In the movie, various people make claims as to who Godzilla is. Ken Watanabe’s Dr. Serizawa puts humanity’s hope into the big lizard. He clearly paints Godzilla as a hero. He’s wrong. Admiral Stentz of the USS Saratoga thinks Godzilla quite possibly the biggest threat to the world ever and thus, Godzilla is evil. He’s wrong. Godzilla does as Godzilla does.

Often we see only parts of Godzilla or the camera is behind a window, adding to the feeling of dread that a giant monster rampaging in front of you would evoke. Or Godzilla in the dark and only part of him is illuminated. This makes it hard to graps the entirety of our favourite monster.

This is also where the one drawback of the movie comes in, the only thing I felt where it was generally lacking. There’s not enough Godzilla. There are longer periods where people stumble through debris and Godzilla is right around the corner. That’s pretty cool, but at the end of the second arc, there’s a part where the wait for the monster was agonizing. Not that everything else was boring or bad, but it had been established – and they did this really well – that humans are useless and they’re basically there to watch the carnage unfold. Stopping it? Yeah… no. Not going to happen. The reason why the keep on fighting this completely useless fight is pretty brilliant, though. And this is the only thing I’ll actually spoil, because it’s not essential to the plot, but shows the awareness of the characters. Thus…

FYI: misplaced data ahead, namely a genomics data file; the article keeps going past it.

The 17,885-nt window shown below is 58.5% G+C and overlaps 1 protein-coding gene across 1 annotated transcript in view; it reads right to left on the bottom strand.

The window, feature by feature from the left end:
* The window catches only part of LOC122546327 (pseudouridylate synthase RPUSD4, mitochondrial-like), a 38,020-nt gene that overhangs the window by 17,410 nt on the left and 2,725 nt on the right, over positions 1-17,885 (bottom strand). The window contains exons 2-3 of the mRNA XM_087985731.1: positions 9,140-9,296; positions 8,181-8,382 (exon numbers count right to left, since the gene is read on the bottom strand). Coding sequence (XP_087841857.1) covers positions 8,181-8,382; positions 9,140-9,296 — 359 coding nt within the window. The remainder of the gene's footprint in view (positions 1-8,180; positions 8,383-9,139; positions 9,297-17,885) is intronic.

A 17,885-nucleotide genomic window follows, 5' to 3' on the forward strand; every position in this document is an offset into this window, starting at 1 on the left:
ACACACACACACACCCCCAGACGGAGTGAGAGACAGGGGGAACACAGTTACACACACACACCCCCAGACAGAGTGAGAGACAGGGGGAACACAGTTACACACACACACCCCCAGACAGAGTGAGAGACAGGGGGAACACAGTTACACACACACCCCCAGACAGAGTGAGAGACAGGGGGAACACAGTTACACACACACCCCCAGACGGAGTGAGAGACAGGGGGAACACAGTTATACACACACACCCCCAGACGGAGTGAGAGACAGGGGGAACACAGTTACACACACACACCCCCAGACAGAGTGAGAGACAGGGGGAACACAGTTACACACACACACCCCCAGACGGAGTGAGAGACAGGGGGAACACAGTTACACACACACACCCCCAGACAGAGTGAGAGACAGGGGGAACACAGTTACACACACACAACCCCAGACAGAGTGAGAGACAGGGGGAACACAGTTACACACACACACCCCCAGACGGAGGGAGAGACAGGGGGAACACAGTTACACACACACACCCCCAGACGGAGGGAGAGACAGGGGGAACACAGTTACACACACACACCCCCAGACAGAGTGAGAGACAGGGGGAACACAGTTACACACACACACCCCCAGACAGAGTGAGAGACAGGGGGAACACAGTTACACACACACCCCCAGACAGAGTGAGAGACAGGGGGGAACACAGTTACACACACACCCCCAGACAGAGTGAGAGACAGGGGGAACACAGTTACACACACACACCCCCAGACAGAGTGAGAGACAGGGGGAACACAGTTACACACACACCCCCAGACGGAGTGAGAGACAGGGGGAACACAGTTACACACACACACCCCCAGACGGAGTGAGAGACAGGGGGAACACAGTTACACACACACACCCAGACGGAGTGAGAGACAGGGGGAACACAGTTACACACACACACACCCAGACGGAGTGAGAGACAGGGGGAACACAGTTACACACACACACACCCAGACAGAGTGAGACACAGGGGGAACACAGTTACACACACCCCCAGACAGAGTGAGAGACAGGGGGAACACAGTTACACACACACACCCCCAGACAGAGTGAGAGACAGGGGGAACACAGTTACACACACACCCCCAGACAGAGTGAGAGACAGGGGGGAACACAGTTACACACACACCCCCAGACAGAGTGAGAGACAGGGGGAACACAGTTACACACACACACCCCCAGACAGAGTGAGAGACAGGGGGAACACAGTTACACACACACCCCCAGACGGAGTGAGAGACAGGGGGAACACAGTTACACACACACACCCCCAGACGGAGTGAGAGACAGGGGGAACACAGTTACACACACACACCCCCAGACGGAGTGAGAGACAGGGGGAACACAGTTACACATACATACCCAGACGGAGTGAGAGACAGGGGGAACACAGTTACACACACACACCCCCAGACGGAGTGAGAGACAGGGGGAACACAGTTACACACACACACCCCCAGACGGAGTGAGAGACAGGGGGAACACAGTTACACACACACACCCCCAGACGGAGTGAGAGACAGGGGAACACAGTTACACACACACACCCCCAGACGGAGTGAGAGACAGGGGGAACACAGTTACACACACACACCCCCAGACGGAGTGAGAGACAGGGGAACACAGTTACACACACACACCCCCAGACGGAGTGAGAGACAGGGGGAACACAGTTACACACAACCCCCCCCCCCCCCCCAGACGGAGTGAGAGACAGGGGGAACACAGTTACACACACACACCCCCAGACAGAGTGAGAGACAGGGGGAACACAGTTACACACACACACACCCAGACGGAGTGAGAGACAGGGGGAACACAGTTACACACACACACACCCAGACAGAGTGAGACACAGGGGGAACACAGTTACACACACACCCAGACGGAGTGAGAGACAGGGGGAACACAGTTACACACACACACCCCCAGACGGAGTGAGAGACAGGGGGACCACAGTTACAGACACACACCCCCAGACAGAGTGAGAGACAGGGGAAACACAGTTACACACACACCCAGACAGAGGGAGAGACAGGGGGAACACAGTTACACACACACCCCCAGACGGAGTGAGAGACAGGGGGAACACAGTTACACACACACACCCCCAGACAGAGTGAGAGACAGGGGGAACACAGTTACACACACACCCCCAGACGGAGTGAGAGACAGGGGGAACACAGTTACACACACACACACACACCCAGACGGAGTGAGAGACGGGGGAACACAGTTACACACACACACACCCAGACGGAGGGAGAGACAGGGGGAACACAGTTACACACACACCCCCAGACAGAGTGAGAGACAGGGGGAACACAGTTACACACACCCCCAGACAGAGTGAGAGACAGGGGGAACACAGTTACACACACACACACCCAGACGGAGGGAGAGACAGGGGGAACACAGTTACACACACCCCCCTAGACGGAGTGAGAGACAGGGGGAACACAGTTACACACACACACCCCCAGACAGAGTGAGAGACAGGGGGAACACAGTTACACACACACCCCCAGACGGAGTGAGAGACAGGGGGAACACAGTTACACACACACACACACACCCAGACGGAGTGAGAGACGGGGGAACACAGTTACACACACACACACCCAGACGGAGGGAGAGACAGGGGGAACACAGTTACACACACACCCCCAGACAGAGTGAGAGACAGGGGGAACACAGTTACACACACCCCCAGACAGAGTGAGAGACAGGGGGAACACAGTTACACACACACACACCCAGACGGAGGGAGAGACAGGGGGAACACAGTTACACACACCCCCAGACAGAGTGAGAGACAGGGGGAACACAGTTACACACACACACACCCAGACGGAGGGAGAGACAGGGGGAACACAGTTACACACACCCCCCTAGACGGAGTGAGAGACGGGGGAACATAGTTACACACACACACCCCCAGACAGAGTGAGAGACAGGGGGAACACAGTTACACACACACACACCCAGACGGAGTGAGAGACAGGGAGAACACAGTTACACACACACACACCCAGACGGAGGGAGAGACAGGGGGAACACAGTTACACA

Spoilers in this paragraph, starting from the next sentence on. The reason why the army, the marines and everyone keeps on fighting is because not doing anything is out of the question. They know that they can’t win this, because the monsters in this movie gain sustenance of humanity’s most destructive weapon. But yet they try. There’s something quite noble in this, I think.
Spoilers over.

All that said, I think we’re at the point where we have to wrap this up. So go see this movie. Go have fun and be carried away into a fantastical world where a giant lizard with radioactive flame-breath is not only plausible, but believable. And also, the final minute of the movie is amazing. I would not have thought it possible to do a better and more effective ending.
And, as usual, I leave you with a trailer. Enjoy. And let’s hope for more movies like this.

If you want to know more about the history of Godzilla, I wrote a little something about where the giant monster genre came from last year. So go check it out.

About Dom

Possessing nigh-encyclopaedic knowledge when it comes to comic books and movies, Dom is one of the co-founders of the Uncanny Book-Club. He also enjoys movies, and going to the cinema.